2024 Virginia General Assembly
What are the environmental priorities?
Virginia’s General Assembly is now in session. Beginning January 10, 2024, and expected to end March 9, 2024, this is the time when legislators gather in Richmond to introduce and pass new laws and to adopt a new state budget. The provisions that are ultimately adopted—or that fail to be adopted—have an enormous impact on all Virginians and on our environment. During the legislative session, SELC is in Richmond, on the ground, working alongside partners and communities to ensure the best outcomes for all of the state’s residents.
Ensuring Virginia’s Clean Energy Transition
Over the past few years, Virginia has become a leader in the South for its bold adoption of the Virginia Clean Economy Act (VCEA) and the Clean Energy and Community Flood Preparedness Act in 2020, which required the state to join the Regional Greenhouse Gas Initiative (RGGI), and its adoption of Clean Cars Standards in 2021.
Virginia Clean Economy Act
The VCEA is Virginia’s path to a zero-carbon electricity grid by 2050. Among other things, it requires Dominion Energy and Appalachian Power (APCo) to retire all their existing fossil fuel plants by 2045, establishes energy efficiency savings requirements for Dominion, APCo, and Old Dominion Power, and dramatically raises the cap on residential (rooftop) solar from 1% of the utility’s previous year’s load to 6%. During this year’s session, we are seeking to build on the already robust mandates in the VCEA.
Clean Cars Standards
The Clean Cars Standards are one of the most important tools we have to curb tailpipe pollution. Yet each year since their adoption, Governor Youngkin and some Virginia lawmakers have tried to repeal these standards, which the state adopted in 2021. Under the federal Clean Air Act, states can follow either the federal tailpipe emissions standards or more protective standards California is authorized to develop. Adopting California’s standards is the only way states can have tailpipe standards that are stronger than the federal baseline and Virginia residents have been supportive of the state adopting these more protective standards. Bills to abandon these efforts have already been introduced for the 2024 session, and misinformation is increasing Pollution from transportation remains the leading source of carbon pollution in the state and nation, and reducing it plays a critical part in our clean energy transition.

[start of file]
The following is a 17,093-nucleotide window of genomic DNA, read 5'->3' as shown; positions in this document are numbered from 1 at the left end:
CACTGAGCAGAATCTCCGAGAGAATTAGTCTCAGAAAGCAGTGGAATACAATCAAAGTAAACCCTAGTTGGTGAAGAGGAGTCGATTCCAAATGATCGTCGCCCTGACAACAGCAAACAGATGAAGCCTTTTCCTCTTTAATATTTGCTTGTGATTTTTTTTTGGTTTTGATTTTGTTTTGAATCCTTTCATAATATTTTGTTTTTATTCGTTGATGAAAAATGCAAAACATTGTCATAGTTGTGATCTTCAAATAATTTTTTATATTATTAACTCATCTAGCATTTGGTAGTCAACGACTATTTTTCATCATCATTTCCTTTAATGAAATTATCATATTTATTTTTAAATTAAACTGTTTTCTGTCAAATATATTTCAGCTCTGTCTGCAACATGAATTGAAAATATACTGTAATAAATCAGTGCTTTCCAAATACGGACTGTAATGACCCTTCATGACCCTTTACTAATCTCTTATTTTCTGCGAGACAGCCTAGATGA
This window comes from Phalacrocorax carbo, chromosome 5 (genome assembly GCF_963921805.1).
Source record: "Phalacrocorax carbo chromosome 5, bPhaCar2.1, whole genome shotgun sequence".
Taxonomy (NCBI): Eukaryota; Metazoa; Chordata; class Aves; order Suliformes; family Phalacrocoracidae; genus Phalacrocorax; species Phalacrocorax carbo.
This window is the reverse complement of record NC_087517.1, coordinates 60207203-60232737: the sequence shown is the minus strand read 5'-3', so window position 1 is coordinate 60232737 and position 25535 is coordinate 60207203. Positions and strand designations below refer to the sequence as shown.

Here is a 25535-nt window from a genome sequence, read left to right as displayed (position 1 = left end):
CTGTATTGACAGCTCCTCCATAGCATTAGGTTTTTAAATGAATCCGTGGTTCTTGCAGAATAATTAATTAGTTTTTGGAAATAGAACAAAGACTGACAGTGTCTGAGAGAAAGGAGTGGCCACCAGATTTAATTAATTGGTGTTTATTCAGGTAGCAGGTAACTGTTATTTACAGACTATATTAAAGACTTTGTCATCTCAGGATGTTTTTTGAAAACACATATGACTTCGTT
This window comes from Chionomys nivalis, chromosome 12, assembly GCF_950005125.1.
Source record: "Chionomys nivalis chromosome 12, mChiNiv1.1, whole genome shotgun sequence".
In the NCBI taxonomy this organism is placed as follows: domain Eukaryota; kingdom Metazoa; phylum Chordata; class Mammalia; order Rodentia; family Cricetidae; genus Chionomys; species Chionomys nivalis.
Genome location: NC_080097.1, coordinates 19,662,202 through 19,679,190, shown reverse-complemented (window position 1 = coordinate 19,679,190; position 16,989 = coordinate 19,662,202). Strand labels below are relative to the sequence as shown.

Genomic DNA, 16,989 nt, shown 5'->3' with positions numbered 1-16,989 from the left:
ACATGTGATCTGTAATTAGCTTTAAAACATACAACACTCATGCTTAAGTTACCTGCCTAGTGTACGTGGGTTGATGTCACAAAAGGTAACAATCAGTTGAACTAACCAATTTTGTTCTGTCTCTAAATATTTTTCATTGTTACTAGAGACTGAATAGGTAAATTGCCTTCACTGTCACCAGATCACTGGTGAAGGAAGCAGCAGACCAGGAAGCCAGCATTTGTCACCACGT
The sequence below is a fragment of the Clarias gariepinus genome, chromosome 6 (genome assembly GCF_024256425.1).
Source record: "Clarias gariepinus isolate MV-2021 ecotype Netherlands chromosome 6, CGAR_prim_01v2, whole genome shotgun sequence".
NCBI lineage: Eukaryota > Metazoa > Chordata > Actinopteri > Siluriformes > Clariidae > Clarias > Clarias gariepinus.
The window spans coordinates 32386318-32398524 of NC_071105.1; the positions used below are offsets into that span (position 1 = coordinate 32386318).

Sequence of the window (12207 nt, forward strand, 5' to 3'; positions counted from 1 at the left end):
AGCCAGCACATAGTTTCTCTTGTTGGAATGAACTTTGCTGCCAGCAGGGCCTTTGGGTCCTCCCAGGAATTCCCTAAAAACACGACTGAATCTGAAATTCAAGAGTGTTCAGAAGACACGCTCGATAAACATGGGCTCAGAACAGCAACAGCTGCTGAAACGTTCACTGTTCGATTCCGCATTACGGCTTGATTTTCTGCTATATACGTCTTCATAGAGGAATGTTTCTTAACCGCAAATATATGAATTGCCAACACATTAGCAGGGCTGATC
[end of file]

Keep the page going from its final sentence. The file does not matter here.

VCEA, Clean Cars Standards, and RGGI can all work together keep Virginia at the forefront of what a clean energy future looks like. The General Assembly needs to provide all Virginians a chance to thrive and to access clean water, air, and transportation for generations to come.Trip Pollard, Senior attorney and leader of SELC’s Land and Community Program
Regional Greenhouse Gas Initiative
Last June the state Air Pollution Control Board voted to withdraw Virginia from RGGI. This move prompted SELC to challenge the action, stating in a lawsuit filed in August that the Air Pollution Control Board, the Virginia Department of Environmental Quality, and its director Michael Rolband, do not have the authority to end the state’s participation in the successful carbon trading program. The case is currently pending in Floyd, Virginia.
Protecting Virginia’s Wetlands
The Commonwealth recognized the critical importance of Virginia’s wetlands in 2000, when the Nontidal Wetlands Act was passed by a bipartisan majority in the General Assembly and signed into law by then-Governor Jim Gilmore. Additionally, Virginia’s State Water Control Law, Tidal Wetlands Act, Chesapeake Bay Preservation Act, and other laws work together to keep intact the valuable wetlands we depend on for clean drinking water, flood protection, fish and wildlife habitat, and more. Now, we want to be sure that these longstanding and critical state protections are maintained as threats to clean water increase.
Small modular nuclear reactors are uncharted territory for Virginia. This is why we want to draw your attention to Senate Bill 454 and House Bill 1491, which would allow Appalachian Power and Dominion Energy to recover development and site preparation costs (plus profits) for SMR power plants from their customers.
This bill removes existing customer protections to provide preferential treatment to SMRs—a technology that is completely unproven for commercial electricity generation. There are currently no operational SMRs delivering electricity to the United States grid, and the leading proposal in the country was recently cancelled. Southern utilities have a poor track record of wasteful attempts at nuclear power plants. Virginia utilities should stay focused on expanding proven clean energy resources.
For these reasons and many more, we encourage you to act and tell your legislator to vote NO. Act now with Appalachian Voices.
Real people, real solutions
Learn how Virginians are embracing policies designed to fight climate change and break down barriers.